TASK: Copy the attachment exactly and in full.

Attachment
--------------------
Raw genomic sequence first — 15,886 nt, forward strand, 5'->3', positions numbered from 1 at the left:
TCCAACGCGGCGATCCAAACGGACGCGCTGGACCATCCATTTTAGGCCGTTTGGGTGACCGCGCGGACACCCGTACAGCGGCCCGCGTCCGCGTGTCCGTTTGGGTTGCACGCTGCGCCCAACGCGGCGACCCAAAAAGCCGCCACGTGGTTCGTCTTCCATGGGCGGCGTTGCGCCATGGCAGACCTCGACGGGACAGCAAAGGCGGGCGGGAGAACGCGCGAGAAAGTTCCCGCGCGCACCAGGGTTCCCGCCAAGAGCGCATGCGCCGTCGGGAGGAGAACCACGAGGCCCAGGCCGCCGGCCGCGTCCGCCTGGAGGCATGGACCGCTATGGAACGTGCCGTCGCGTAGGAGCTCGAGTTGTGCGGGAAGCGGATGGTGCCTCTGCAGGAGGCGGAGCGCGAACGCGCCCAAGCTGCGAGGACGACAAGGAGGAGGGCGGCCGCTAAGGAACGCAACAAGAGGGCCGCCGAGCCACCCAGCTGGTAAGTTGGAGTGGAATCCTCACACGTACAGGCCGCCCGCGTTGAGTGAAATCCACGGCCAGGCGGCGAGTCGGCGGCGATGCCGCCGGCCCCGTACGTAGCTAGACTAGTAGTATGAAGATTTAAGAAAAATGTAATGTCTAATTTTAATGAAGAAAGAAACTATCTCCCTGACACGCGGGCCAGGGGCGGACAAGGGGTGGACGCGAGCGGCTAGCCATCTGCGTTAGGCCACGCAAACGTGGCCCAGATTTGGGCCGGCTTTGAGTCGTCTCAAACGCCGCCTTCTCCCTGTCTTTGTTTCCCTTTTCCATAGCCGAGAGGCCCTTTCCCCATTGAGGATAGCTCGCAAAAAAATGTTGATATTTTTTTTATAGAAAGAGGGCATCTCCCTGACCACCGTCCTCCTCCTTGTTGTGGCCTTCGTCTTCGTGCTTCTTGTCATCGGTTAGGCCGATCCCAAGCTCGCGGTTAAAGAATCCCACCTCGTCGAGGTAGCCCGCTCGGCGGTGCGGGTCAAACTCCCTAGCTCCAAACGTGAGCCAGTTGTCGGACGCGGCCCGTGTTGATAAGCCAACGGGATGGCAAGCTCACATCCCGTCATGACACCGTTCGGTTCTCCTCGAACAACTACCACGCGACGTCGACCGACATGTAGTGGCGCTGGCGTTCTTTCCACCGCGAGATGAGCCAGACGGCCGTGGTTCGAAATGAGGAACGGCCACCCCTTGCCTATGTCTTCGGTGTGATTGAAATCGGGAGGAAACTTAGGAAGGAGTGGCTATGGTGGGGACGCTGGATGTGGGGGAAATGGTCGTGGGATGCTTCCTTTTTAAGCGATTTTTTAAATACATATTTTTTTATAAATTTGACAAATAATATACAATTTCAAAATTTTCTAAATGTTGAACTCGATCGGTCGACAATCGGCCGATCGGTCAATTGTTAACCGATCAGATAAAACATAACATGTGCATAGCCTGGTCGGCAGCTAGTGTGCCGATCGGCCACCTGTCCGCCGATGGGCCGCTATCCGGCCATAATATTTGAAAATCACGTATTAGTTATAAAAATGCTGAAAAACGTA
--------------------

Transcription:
Raw genomic sequence first — 15,886 nt, forward strand, 5'->3', positions numbered from 1 at the left:
TCCAACGCGGCGATCCAAACGGACGCGCTGGACCATCCATTTTAGGCCGTTTGGGTGACCGCGCGGACACCCGTACAGCGGCCCGCGTCCGCGTGTCCGTTTGGGTTGCACGCTGCGCCCAACGCGGCGACCCAAAAAGCCGCCACGTGGTTCGTCTTCCATGGGCGGCGTTGCGCCATGGCAGACCTCGACGGGACAGCAAAGGCGGGCGGGAGAACGCGCGAGAAAGTTCCCGCGCGCACCAGGGTTCCCGCCAAGAGCGCATGCGCCGTCGGGAGGAGAACCACGAGGCCCAGGCCGCCGGCCGCGTCCGCCTGGAGGCATGGACCGCTATGGAACGTGCCGTCGCGTAGGAGCTCGAGTTGTGCGGGAAGCGGATGGTGCCTCTGCAGGAGGCGGAGCGCGAACGCGCCCAAGCTGCGAGGACGACAAGGAGGAGGGCGGCCGCTAAGGAACGCAACAAGAGGGCCGCCGAGCCACCCAGCTGGTAAGTTGGAGTGGAATCCTCACACGTACAGGCCGCCCGCGTTGAGTGAAATCCACGGCCAGGCGGCGAGTCGGCGGCGATGCCGCCGGCCCCGTACGTAGCTAGACTAGTAGTATGAAGATTTAAGAAAAATGTAATGTCTAATTTTAATGAAGAAAGAAACTATCTCCCTGACACGCGGGCCAGGGGCGGACAAGGGGTGGACGCGAGCGGCTAGCCATCTGCGTTAGGCCACGCAAACGTGGCCCAGATTTGGGCCGGCTTTGAGTCGTCTCAAACGCCGCCTTCTCCCTGTCTTTGTTTCCCTTTTCCATAGCCGAGAGGCCCTTTCCCCATTGAGGATAGCTCGCAAAAAAATGTTGATATTTTTTTTATAGAAAGAGGGCATCTCCCTGACCACCGTCCTCCTCCTTGTTGTGGCCTTCGTCTTCGTGCTTCTTGTCATCGGTTAGGCCGATCCCAAGCTCGCGGTTAAAGAATCCCACCTCGTCGAGGTAGCCCGCTCGGCGGTGCGGGTCAAACTCCCTAGCTCCAAACGTGAGCCAGTTGTCGGACGCGGCCCGTGTTGATAAGCCAACGGGATGGCAAGCTCACATCCCGTCATGACACCGTTCGGTTCTCCTCGAACAACTACCACGCGACGTCGACCGACATGTAGTGGCGCTGGCGTTCTTTCCACCGCGAGATGAGCCAGACGGCCGTGGTTCGAAATGAGGAACGGCCACCCCTTGCCTATGTCTTCGGTGTGATTGAAATCGGGAGGAAACTTAGGAAGGAGTGGCTATGGTGGGGACGCTGGATGTGGGGGAAATGGTCGTGGGATGCTTCCTTTTTAAGCGATTTTTTAAATACATATTTTTTTATAAATTTGACAAATAATATACAATTTCAAAATTTTCTAAATGTTGAACTCGATCGGTCGACAATCGGCCGATCGGTCAATTGTTAACCGATCAGATAAAACATAACATGTGCATAGCCTGGTCGGCAGCTAGTGTGCCGATCGGCCACCTGTCCGCCGATGGGCCGCTATCCGGCCATAATATTTGAAAATCACGTATTAGTTATAAAAATGCTGAAAAACGTA